A day after pleading guilty to sexually assaulting young boys, a rabbi that taught in Brookline walked out of Suffolk Superior Court and will not see any jail time.
Rabbi Stanley Levitt, 66, pleaded guilty Wednesday to four counts of indecent assault and battery on a child. Judge Geraldine Hines sentenced him on Thursday to 10 years of probation with certain conditions.
“He got a slap on the wrist. He should have served jail time,” said Natalie Brecher, the 76-year-old mother of one of Levitt’s victim’s.
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Brecher was in court for Thursday’s sentencing hearing during which her son Michael spoke.
“Mr. Levitt’s abuse wrecked havoc in my life,” he said. “I’ve suffered from severe depression, wanting … to die. I feel dead inside.”
Prosecutors requested that Levitt serve 2 ½ years in jail. However, as his defense attorney Scott Curtis argued, a deal was in place months ago that Levitt would only get probation.
Prosecutors and Levitt agreed to a plea agreement in December, which would have allowed him to get only probation. However, Levitt changed his mind and moved forward to seek a jury trial. That trial was set to begin with jury selection Wednesday when Levitt changed his mind again.
“We don’t punish people for insisting their right for a fair trial,” Hines said. “I feel obligated to honor that (earlier agreement). I don’t’ have to, but I haven’t been given any reason not to.”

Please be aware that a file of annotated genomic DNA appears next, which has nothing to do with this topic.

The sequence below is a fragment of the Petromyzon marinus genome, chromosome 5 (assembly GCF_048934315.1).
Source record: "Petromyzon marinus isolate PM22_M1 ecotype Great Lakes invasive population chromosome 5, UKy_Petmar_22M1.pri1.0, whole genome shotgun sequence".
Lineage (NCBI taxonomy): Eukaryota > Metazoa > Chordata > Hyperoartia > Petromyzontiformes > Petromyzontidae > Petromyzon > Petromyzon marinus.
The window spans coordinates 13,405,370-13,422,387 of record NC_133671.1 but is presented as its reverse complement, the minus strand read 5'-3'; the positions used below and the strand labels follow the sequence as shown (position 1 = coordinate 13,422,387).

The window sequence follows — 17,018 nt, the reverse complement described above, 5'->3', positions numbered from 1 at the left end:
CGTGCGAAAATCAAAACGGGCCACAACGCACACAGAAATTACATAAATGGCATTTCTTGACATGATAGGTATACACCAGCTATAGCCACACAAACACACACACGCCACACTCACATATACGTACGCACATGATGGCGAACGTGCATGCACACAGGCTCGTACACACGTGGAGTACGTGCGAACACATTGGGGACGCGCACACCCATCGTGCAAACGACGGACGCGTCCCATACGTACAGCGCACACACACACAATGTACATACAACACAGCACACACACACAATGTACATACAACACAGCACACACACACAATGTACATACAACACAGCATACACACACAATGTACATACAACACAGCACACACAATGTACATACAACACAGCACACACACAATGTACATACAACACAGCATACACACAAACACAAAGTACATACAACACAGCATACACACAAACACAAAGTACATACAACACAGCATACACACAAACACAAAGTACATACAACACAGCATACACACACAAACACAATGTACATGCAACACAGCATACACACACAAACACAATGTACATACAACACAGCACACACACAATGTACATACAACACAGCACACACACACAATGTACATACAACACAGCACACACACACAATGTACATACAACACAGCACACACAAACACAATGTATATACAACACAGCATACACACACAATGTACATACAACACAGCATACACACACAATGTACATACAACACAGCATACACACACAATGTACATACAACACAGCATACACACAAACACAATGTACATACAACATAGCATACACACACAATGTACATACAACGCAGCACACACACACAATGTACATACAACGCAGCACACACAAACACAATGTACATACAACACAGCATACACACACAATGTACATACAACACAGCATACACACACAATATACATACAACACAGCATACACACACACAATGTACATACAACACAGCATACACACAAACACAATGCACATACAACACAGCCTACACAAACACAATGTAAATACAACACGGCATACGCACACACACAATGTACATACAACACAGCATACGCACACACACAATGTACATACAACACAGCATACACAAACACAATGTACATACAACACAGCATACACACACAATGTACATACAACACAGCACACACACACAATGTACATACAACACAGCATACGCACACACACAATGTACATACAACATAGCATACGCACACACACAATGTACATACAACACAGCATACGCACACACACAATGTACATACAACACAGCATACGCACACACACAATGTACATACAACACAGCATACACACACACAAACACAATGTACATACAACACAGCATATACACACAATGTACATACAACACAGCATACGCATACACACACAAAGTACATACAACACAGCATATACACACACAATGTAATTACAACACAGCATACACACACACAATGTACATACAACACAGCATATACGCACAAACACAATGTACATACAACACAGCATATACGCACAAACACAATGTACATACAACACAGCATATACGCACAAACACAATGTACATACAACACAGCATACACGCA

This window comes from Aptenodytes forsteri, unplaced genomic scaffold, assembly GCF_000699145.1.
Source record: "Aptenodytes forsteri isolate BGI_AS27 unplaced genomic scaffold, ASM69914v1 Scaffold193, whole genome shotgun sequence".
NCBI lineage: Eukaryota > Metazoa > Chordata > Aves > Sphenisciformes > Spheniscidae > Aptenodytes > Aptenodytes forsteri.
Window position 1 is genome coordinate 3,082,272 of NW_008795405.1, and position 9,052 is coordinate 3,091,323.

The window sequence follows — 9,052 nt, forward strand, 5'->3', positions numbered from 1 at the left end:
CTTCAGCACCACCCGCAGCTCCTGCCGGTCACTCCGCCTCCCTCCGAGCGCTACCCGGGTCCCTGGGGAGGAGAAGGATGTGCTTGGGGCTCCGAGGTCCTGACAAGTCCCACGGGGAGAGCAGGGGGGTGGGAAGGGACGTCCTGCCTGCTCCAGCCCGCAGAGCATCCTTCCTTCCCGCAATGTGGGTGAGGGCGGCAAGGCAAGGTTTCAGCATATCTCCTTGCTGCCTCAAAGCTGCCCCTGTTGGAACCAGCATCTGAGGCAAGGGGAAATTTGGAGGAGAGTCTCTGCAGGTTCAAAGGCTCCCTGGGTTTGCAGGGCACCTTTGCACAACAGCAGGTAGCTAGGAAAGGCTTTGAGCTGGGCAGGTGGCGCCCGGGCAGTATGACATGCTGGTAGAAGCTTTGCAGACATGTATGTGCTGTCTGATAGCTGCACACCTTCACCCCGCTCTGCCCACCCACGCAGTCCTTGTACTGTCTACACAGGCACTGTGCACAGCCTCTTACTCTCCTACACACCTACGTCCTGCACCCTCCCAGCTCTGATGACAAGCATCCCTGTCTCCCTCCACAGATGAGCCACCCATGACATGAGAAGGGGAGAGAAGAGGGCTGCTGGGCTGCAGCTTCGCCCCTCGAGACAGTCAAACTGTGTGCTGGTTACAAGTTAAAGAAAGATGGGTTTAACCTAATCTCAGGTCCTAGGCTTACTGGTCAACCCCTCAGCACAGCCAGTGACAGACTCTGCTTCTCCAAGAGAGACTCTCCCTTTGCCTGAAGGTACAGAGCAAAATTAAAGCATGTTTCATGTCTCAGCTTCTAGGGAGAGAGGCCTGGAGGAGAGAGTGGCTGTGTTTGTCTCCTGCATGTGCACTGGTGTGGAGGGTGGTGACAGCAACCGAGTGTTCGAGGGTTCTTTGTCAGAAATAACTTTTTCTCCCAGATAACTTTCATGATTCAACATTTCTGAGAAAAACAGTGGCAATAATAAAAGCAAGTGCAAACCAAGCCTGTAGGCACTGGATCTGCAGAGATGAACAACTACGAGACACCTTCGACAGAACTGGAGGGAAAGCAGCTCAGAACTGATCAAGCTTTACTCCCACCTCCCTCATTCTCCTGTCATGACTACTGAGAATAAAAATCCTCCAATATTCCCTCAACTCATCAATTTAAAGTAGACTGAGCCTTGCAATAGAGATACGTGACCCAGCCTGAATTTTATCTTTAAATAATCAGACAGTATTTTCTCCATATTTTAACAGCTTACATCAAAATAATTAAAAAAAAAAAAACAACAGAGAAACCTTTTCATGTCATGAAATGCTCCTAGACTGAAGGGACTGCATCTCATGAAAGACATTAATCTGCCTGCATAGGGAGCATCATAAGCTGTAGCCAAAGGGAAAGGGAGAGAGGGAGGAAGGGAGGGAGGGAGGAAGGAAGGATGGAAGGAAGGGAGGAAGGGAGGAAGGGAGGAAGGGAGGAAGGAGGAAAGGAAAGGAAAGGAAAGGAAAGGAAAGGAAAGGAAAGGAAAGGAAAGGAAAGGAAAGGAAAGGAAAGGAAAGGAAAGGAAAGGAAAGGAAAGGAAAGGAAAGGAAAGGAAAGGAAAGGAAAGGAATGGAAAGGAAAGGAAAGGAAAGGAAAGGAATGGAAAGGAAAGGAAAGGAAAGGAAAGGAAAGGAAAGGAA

Levitt worked at the Maimonides School in Brookline as an instructor. During his time there he abused three sixth grade boys in the 1970s.
Levitt studied in Brooklyn, N.Y. and after working in Brookline he went to work in other cities in Maine, Connecticut and in Philadelphia where he was also accused of assaulting three boys.
Levitt was acquitted in one of those cases, in another the victim could not see the case through and the charges were dropped and he pleaded no contest in the third case and was ordered to five years of probation.
Civil suit possibility
Attorney Mitchell Garabedian, who has represented multiple victims of sexual abuse including the initial victims of the Catholic priests in and around Boston, represents two of Levitt’s victims.
Garabedian said he has not yet filed any civil action, but he is investigating and my sue Levitt, his supervisors and the Brookline school where he taught.
“There’s no telling how many kids have been assaulted by Stanley Levitt,” he said.